It’s that time of year again and continuing professional education rears its head. Whilst the Institute of Chartered Accountants in England and Wales (ICAEW) is satisfied with my confirmation of compliance simply by answering one question on line the Polish Chamber of Auditors requires me to sit through 40 hours of lectures per annum and sign countless forms.
This year one of the available topics was the IFAC (International Federation of Accountants) code of ethics. The lecturer started off by saying that a professional code of ethics was the result of US accounting and audit scandals of the late 90’s. And there I was thinking that the first code of ethics was published by the ICAEW way back in the 19th Century. The reality was that all of the ICAEW training and exams which I suffered in the early 1980’s had as a point of reference ethics and doing the best for the client and society as a whole. Ethics was seen as a state of mind rather than a set of prescriptions.
Of course the UK has the benefit of a legal system which is based on what a passenger on the no. 11 bus would consider to be appropriate and inappropriate. Hence a few principles and examples suffice rather than the US and Continental approach of a three inch thick rule book which at the end of the day fails to guard against fraud.
The questions raised by my co trainees last week suggested that ethics is not something which has been inculcated with “mothers milk” with most of the questions and comments being about how to circumvent regulations. But then I reflected that the users, be they corporations, banks or government do not view Polish auditors as being a true profession, rather a necessary evil. I recall 23 years ago trying to convince a sceptical President of the Polish Association of Accountants that making the Polish qualification a general business qualification based around high standards and ethics would lead to attracting high quality graduates which could only enhance professional standing. The opposite has happened. Clearly evident in the marketing efforts of the Big4 which not surprisingly position themselves in Poland as business consultants and not as auditors.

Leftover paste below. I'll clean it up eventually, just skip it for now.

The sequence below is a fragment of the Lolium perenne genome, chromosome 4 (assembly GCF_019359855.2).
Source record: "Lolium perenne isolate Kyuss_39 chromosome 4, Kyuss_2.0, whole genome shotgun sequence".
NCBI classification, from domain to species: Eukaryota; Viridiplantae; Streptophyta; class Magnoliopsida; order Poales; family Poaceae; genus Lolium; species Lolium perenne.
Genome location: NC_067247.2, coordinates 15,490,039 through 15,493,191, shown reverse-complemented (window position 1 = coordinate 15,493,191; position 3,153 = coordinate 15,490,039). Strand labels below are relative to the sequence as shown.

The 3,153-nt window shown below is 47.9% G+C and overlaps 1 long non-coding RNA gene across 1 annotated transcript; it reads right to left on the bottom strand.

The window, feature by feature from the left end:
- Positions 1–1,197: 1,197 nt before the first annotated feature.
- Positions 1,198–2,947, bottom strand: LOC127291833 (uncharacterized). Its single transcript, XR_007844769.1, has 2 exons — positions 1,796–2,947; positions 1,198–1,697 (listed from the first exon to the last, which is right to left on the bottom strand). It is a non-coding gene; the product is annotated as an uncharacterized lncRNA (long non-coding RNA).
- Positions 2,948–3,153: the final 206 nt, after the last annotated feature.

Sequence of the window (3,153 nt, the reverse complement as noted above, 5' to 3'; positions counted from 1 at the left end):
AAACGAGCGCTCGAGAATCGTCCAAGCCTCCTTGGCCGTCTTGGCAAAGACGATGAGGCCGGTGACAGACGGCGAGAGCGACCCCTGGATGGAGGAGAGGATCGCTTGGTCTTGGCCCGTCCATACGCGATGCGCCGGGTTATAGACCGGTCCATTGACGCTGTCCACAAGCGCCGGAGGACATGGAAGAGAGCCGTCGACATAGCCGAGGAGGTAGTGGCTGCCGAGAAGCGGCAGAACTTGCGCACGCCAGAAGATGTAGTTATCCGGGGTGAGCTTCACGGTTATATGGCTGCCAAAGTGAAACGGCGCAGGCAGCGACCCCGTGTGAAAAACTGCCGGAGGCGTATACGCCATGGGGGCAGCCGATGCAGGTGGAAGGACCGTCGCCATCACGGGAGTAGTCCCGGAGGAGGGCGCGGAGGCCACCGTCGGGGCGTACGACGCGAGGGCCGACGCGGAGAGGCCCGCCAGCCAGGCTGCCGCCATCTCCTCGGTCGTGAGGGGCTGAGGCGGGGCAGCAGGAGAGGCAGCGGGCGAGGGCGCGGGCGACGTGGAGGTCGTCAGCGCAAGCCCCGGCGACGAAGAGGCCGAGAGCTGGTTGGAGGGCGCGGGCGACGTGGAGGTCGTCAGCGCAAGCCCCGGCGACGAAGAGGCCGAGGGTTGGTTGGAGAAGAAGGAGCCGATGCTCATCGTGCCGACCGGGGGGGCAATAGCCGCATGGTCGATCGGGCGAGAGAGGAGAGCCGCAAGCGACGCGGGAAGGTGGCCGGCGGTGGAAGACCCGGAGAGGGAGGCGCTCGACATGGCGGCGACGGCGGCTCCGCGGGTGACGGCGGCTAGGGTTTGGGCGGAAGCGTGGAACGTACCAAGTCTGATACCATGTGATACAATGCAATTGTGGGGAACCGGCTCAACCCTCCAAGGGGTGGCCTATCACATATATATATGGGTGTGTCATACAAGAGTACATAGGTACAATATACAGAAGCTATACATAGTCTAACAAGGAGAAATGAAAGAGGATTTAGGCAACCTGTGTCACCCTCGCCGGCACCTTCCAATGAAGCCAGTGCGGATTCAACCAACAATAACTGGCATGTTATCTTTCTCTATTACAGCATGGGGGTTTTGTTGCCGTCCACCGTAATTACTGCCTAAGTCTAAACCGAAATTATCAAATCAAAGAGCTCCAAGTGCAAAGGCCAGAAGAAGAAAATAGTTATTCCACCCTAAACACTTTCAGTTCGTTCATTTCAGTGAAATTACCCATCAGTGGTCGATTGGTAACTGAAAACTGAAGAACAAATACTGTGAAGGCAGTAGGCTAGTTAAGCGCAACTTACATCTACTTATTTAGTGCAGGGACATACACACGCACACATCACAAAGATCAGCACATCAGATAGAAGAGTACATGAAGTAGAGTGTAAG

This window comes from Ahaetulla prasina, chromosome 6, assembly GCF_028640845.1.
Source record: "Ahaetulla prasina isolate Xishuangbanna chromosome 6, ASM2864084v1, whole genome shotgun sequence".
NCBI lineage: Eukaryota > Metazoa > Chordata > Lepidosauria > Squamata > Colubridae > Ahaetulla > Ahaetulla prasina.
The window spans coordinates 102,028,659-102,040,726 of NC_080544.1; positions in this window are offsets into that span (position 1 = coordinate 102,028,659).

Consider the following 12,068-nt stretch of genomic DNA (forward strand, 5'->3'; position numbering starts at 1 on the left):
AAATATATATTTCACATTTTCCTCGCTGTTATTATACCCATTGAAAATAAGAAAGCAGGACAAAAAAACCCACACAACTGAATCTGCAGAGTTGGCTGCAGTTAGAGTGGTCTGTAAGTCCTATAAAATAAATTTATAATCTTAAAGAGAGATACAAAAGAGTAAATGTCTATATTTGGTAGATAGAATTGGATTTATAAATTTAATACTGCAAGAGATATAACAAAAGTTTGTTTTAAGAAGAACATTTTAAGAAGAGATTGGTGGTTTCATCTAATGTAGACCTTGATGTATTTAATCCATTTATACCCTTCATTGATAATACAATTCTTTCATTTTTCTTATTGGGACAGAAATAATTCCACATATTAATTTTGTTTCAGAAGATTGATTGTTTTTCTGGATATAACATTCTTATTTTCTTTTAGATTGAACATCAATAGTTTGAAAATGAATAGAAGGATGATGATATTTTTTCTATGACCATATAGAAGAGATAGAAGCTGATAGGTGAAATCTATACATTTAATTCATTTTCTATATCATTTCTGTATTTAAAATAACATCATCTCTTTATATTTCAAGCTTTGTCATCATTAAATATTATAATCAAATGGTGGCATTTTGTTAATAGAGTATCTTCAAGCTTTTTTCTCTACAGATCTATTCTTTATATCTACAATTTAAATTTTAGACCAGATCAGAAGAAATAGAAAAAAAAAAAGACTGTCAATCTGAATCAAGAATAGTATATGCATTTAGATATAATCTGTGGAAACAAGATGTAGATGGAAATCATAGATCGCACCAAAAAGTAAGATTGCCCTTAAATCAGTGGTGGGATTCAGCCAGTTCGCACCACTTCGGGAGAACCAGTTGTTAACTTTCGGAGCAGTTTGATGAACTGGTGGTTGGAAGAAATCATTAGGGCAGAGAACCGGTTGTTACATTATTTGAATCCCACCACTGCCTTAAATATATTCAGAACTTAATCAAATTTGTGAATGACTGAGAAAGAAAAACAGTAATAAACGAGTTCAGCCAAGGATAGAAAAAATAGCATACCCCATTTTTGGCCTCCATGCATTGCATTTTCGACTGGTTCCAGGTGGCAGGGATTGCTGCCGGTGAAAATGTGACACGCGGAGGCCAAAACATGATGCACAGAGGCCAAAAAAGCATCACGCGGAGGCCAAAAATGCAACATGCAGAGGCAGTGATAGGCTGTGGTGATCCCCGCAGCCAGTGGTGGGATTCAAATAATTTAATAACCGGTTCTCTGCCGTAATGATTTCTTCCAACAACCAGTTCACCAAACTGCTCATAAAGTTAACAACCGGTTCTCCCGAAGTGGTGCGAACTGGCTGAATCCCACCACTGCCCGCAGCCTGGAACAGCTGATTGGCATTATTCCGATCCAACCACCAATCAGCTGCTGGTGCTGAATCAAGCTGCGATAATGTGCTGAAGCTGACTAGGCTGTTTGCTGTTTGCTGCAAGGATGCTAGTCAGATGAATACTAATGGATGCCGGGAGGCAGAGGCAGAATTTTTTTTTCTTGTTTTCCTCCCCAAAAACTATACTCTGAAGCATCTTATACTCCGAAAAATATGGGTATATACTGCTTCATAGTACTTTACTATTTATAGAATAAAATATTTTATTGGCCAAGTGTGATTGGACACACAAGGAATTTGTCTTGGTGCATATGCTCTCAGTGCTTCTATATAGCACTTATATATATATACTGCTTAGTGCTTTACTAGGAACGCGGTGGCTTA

I will end by stating that practically all FTSE 100 companies have Chartered Accountants on their main board. I would suggest that few Polish quoted companies have board members bound by a professional code of ethics, which although it does not stop fraud at least makes its perpetration more difficult to hide. I wonder who the “whistle blower” at Tesco was?